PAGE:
Her mother’s sharp retort – “There’s no way I am buying you those shoes. If you want such expensive things then you make your own money and buy your own shoes” – piqued Dia enough to make up her mind about being independent and heading to Mumbai to seek her fortune. She resolved that she would earn her livelihood and have her own house with a few luxuries to spare. Over time, her words turned out to be Prophetic.

Ever since, Mumbai has been home to her, where she has seen the glory of success, setbacks but above all, a normalcy, which had been lacking in her life.

“Mumbai is where I have built my home, built my life. It’s the place that gave me everything I have. Hyderabad for me will always be special because I was born there, I grew up there but much of the time there was so difficult– my parents’ separation, me finding my balance, losing my father. If you ask me whether I would be able to go back and live there, I would say possibly not because it just doesn’t feel the same without both my fathers,” she says wistfully.

Mumbai was also the city that witnessed a radical shift in her career plans—instead of a career in law, the city catapulted her into unprecedented fame when she won the Miss India Asia Pacific title in the same year as Lara Dutta and Priyanka Chopra.

“From an absolute rooted and humble life to having access to so much, especially in our year when Lara, Priyanka and I became household names and the fact that we went on to win our international titles, really turned the tide for us,” recalls Mirza.

Despite being the first among them to sign four films in quick succession soon after the win, it took the actor a good 3-4 years to settle in. Over time she became more selective about her choice of movies and soon veered into film production as well.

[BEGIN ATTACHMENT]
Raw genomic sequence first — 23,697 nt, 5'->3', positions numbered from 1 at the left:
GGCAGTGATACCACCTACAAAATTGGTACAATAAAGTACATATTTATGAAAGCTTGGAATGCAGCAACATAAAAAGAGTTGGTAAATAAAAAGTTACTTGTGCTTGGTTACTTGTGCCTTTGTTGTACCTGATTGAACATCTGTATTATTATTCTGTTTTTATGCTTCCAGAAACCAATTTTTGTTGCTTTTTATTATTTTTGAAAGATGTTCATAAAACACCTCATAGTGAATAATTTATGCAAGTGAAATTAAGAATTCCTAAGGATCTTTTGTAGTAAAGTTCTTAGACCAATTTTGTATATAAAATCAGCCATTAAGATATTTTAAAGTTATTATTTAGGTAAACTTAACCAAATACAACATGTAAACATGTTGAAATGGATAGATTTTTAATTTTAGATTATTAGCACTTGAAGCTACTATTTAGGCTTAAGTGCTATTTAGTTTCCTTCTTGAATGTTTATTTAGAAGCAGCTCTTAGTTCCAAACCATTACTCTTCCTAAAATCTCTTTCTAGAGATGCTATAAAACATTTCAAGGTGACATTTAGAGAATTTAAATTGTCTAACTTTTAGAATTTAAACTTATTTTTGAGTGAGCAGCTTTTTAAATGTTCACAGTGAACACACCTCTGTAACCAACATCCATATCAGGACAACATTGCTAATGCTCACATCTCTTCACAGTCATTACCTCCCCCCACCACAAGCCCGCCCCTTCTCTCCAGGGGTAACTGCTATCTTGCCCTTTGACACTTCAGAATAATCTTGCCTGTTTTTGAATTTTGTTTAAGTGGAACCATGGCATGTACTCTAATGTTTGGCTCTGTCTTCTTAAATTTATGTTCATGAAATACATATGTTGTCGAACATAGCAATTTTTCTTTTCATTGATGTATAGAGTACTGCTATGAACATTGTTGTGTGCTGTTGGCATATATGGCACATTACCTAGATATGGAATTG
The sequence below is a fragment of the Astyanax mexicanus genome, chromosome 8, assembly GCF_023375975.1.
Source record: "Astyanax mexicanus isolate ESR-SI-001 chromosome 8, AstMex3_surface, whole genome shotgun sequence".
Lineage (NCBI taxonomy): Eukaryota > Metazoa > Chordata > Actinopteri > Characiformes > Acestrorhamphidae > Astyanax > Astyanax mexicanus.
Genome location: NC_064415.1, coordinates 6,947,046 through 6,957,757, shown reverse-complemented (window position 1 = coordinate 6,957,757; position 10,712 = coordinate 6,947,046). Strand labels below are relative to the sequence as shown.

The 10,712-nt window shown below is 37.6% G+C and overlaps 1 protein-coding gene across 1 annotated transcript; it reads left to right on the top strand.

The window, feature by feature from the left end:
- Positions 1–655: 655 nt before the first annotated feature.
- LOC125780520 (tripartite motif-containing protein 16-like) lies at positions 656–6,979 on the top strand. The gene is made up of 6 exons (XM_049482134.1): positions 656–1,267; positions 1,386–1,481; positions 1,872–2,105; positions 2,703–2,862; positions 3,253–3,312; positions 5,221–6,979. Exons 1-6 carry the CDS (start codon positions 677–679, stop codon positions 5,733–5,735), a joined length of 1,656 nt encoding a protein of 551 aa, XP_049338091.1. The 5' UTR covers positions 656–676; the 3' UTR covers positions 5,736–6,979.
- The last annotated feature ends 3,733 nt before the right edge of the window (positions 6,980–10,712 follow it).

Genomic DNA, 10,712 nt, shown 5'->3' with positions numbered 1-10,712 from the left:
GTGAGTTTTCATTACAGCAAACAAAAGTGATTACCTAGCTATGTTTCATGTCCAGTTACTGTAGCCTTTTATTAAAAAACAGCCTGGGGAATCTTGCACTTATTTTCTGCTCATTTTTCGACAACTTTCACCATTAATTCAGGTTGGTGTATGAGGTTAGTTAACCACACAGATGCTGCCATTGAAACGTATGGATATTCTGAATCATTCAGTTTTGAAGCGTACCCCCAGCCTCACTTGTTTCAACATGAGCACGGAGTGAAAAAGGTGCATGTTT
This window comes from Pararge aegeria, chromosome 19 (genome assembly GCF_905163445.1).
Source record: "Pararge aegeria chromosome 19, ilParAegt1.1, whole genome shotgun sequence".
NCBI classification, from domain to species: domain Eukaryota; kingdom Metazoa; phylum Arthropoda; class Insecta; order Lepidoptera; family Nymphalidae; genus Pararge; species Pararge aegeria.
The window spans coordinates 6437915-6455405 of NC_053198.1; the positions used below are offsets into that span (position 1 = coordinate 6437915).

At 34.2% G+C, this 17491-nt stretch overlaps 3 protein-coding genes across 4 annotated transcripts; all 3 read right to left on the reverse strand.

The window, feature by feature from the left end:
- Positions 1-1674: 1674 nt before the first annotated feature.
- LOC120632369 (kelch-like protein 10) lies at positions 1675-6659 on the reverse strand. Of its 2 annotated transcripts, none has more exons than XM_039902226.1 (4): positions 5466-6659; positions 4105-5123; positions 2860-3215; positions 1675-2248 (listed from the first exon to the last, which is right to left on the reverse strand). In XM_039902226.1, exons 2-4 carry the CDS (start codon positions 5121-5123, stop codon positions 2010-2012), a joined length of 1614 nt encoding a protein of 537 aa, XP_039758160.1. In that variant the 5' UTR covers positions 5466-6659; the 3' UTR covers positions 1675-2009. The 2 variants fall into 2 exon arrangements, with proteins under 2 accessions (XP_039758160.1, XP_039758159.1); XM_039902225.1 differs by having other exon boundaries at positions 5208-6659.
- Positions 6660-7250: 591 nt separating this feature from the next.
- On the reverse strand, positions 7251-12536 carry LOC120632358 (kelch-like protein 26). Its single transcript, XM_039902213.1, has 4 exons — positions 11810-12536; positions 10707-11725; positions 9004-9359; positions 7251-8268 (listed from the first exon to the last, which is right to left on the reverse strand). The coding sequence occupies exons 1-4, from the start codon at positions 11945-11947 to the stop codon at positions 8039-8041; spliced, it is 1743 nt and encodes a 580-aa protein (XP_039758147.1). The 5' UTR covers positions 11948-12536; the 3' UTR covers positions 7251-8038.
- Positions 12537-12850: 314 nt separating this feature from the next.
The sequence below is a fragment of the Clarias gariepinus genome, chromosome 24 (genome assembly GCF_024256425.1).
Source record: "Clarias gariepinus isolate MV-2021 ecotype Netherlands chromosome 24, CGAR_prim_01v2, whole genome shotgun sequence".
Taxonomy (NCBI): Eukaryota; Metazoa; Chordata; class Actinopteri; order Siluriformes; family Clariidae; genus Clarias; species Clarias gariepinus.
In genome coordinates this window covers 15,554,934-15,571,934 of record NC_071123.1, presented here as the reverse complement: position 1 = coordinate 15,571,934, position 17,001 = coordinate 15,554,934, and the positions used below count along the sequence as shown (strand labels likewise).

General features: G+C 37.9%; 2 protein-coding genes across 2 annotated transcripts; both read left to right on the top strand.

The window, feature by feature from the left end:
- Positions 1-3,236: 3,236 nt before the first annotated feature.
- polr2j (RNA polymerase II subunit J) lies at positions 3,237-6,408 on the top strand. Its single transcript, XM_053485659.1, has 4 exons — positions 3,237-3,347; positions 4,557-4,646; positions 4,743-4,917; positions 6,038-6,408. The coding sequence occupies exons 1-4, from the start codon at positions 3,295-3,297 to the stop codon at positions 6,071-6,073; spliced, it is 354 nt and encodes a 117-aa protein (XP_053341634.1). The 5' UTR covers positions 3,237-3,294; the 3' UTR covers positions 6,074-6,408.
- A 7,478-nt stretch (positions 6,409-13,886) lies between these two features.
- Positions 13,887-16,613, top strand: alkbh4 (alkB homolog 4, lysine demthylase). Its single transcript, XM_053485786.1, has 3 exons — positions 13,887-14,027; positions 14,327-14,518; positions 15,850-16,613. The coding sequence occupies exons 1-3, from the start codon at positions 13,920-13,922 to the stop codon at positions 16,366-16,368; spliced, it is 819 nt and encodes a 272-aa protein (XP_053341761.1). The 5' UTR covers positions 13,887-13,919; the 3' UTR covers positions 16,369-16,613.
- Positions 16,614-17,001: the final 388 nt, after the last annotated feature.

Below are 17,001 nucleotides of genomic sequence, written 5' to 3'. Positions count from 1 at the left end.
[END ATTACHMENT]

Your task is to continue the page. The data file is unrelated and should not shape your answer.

However, what’s more remarkable is that over the years Mirza has stayed true to the promise beauty pageant contestants often make – of giving back to the underprivileged in society. The actor who has worked on wide ranging issues was among the early evangelists to have spoken out on contentious issues like depression and suicides among the youth.

I quiz her on what prompted her to talk about it and she says, “I was doing a fortnightly column for Hindustan Times (then) and every year, the number of children suicides that were reported were increasing (because of) the pressure of examination and the pressure of failure. I had also started to understand what pressure within my work sphere was doing to me emotionally which is how I spoke about how I tried to harm myself at a younger age. And I know so many young people who do that. It was very important to emphasise two things – one was to help people understand that it’s okay to reach out and ask for help and, second, that 90 per cent of the people who try to attempt suicide are doing so not because they want to kill themselves but because they are asking for help.”

That many prominent voices – colleague Deepika Padukone for one — are joining the campaign, is certainly a big help in creating awareness about mental health issues admits Mirza even as she puts together an action plan for her other pet cause—protection of wildlife and environment.

Truly, beauty is as beauty does.

Priyanka Sinha Jha is a senior journalist, author, and digital-media specialist